Louis Dunford almost gave up on music a couple of years ago. After years of half-arsing open mic nights in London, while holding down a day job, he decided to give it one final push, and if it didn’t work out, then he was prepared to let his dream fade.
The now 29-year-old started work with a new manager, and within a matter of months, he’d penned a deal with Sony. Despite having these songs kicking around for the best part of a decade, Dunford finally got into a studio last year and officially released his debut body of work, The Morland EP, in January.
It’s a collection of tales from a misspent youth and sees Dunford frankly discuss everything from grief, depression and K-Holes in the same sonic vocabulary. His candid lyricism is the singer-songwriter’s finest asset. Dunford has a way with words that allows him to approaches these situations in a conversational manner which has the power to make you laugh and cry.
“As long as I’ve been writing tunes, I’ve been writing about just me and my mates, my family, friends and my stories, or their stories,” Dunford says about his songwriting instincts over Zoom. “It’s the only thing I find that interesting to write about, to be completely honest.”
“I sort of started by writing tunes just to take the piss out of my mates,” the Londoner continues. “The goal from the off was to write the most offensive and horrendous songs about my friends and what they were up to,” he adds.
Music has always been something that Dunford has done, but he’s never fostered dreams and ambitions to be the next Ed Sheeran. It took him a while to use songwriting as a source of catharsis. He lacked the confidence to remove the veil of humour and share these songs that he’d written in secret in his bedroom.
“When I started writing what I’d call ‘serious songs’, there was this whole other process, and I was almost like this closet songwriter. I couldn’t bear to tell anyone about it because it made me feel like an arsehole. When you’re taking the piss out of your mates, you’re doing it for fun, so it took me ages to even show my mates and say, ‘I’ve written this song about something a lot more serious than what we got up to at the weekend when we were pissed or stoned’.”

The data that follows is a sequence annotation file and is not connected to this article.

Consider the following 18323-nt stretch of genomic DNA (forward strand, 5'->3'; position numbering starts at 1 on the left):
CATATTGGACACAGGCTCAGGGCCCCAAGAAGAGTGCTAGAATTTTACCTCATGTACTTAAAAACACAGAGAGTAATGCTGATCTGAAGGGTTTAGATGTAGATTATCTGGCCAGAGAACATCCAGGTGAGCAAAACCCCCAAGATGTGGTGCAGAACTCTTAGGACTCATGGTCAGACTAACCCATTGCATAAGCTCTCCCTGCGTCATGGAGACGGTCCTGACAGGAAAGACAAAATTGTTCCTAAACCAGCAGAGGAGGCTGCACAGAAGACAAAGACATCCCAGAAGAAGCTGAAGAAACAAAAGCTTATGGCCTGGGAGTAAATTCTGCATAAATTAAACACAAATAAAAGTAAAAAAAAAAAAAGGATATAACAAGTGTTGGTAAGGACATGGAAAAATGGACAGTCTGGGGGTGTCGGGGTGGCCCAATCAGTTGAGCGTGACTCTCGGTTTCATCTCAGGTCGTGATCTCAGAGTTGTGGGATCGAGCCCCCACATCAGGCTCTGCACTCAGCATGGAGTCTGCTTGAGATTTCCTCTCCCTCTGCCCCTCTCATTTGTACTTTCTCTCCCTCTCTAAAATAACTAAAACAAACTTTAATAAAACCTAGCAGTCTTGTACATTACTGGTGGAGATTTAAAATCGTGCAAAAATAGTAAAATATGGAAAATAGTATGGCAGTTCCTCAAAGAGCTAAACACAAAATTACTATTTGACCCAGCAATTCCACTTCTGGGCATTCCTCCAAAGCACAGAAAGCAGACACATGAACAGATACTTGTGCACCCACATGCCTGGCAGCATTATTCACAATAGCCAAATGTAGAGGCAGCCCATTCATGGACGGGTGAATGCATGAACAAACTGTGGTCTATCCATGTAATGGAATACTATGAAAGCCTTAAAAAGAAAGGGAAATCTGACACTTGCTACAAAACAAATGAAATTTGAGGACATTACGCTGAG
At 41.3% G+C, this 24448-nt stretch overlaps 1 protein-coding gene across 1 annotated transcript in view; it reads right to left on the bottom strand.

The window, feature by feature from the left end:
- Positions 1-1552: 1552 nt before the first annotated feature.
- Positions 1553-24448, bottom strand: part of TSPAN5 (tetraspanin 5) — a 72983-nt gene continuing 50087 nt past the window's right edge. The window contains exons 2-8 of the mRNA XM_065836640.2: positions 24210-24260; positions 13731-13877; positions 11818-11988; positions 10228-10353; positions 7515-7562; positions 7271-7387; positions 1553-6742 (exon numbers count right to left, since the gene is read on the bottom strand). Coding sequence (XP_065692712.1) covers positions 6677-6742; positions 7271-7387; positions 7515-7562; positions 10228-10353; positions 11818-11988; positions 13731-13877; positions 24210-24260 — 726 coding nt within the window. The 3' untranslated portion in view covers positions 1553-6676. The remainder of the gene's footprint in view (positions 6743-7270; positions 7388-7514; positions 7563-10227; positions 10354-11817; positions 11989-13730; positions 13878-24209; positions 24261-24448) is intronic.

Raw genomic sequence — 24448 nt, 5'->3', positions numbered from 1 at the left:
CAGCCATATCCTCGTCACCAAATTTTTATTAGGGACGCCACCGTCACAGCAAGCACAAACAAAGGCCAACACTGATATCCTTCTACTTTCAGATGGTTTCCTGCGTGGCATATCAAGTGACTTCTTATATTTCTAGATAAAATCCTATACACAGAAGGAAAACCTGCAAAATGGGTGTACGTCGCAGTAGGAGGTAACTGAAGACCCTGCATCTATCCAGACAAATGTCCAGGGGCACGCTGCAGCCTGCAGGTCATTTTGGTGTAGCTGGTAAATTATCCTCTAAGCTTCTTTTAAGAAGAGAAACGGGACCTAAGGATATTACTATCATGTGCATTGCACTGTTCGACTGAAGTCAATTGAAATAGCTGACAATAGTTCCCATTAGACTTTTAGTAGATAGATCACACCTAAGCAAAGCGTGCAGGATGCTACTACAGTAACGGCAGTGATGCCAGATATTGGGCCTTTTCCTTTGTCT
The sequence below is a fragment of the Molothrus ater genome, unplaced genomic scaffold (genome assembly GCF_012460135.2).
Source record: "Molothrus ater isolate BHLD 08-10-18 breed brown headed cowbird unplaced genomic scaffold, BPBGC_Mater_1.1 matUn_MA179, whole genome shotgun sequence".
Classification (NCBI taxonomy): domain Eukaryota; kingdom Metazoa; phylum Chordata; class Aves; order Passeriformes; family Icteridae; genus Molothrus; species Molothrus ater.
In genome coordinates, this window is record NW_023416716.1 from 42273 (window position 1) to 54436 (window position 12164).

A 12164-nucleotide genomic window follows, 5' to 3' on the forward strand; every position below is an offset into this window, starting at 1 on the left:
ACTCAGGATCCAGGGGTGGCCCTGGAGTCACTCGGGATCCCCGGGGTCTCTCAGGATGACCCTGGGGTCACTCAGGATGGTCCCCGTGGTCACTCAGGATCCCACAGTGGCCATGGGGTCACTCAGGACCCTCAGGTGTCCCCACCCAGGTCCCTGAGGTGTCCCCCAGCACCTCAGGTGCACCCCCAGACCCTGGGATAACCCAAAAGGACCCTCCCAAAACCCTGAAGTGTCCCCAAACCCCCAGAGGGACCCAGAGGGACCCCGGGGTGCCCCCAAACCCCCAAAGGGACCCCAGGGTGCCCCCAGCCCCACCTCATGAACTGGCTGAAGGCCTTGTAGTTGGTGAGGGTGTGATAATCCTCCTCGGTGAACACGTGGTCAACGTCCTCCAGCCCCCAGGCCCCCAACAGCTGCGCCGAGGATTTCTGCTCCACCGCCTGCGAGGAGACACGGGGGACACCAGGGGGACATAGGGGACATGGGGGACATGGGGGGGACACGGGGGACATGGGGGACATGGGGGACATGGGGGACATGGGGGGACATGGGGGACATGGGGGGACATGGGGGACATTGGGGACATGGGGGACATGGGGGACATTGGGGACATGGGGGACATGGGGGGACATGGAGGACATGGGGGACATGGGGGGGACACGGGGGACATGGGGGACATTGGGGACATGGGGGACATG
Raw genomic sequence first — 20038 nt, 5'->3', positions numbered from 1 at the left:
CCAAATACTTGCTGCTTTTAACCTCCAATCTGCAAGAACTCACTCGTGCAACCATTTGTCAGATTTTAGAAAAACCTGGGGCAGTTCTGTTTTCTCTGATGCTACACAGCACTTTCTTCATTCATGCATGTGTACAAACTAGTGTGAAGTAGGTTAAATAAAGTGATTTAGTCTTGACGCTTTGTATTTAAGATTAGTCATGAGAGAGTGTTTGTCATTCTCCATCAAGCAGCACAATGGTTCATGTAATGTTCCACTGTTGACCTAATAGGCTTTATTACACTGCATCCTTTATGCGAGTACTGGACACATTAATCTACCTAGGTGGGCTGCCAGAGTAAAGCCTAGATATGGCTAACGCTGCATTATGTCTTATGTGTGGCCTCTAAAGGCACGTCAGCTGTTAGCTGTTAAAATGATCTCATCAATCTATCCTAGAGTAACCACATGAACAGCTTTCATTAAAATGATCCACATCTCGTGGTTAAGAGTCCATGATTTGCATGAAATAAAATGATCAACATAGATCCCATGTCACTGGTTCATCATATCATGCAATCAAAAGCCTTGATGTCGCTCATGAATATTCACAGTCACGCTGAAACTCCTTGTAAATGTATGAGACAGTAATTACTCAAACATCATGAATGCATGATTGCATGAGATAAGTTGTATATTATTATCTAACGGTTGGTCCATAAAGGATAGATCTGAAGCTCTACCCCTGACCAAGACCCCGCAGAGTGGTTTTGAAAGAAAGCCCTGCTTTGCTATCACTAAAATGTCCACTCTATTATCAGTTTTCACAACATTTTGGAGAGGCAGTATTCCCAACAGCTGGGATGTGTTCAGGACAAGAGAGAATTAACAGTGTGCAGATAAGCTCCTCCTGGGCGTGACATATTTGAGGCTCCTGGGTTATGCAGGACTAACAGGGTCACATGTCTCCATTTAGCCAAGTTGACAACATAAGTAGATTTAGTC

The time it took Dunford to tell his mates about his songwriting is dwarfed by the elongated number of years it took him to finally take the industry side of music seriously. He’d had chances to pen deals in the past, but circumstances got in the way, and the opportunities came and went. Dunford even started to think his time had passed.
Then in November 2019, he started to work with his manager, and six months later, he’d become a major label artist. The fact that he is now a professional musician still doesn’t feel real to Dunford. He describes the reaction to his debut EP as “overwhelming”, and he didn’t expect to see the record resonated with people on this level. On The Moorland EP, he describes his unbearable pain of losing his best friend, Ben Kinsella, who was murdered in 2008, on ‘Ballad For Benjamin’, and his battles with depression on ‘Hello Depression’.
These are heavy topics that Dunford manages to deal with earnestly through wearing his heart on his sleeve. “I used to think, ‘No one’s going to be into this sort of bollocks’. It’s just me rambling on about his own thoughts and feelings,” he said about opening up about his mental health on ‘Hello Depression’.
The singer continued: “It’s weird, the demographic that I seem to attract seems to highlight young working-class lads from the North, and the reaction I’ve got from that demographic is the reason why I force myself to play it at every gig. They are the conversations you should be having, even if it makes me feel awkward and vulnerable for three minutes but makes one person in the audience feel less alone; then it’s worth it.”
Dunford admits his own mental health has gone twelve rounds with Mike Tyson during the last eighteen months, a feeling that will resonate with many.
“Honestly, it’s been a fucking nightmare. I absolutely hated it, and I’ve not thrived at all. The lockdowns absolutely kicked the shit out of me, both mentally and creatively. It was weird as well, as I signed a record deal in lockdown, and for the first time in my life, this music thing became my 9-5. The honest experience I’ve had is, ‘Oh my god, this is so fucking bizarre’.
He adds: “I still can’t admit to being a musician if I’m in the back of a cab; I pretend I’m something else. It’s funny though, when I worked 9-5 jobs, I’d say I was a musician, and now it’s paying my bills, I just say anything else.”
Earlier this week, Dunford performed his first headline two shows since signing his deal at London’s St. Pancras Church — which sold out in just four minutes, and finally got to re-experience the most satisfying part of being a musician.
Dunford isn’t your typical singer-songwriter, and his everyman appeal coupled with his lack of pretentiousness makes him a breath of fresh air.
While the singer does have that boy next doy charm to him, he’s more than just a wideboy from London, and he is telling brutally honest stories about the unblemished parts of life that deserve to be heard.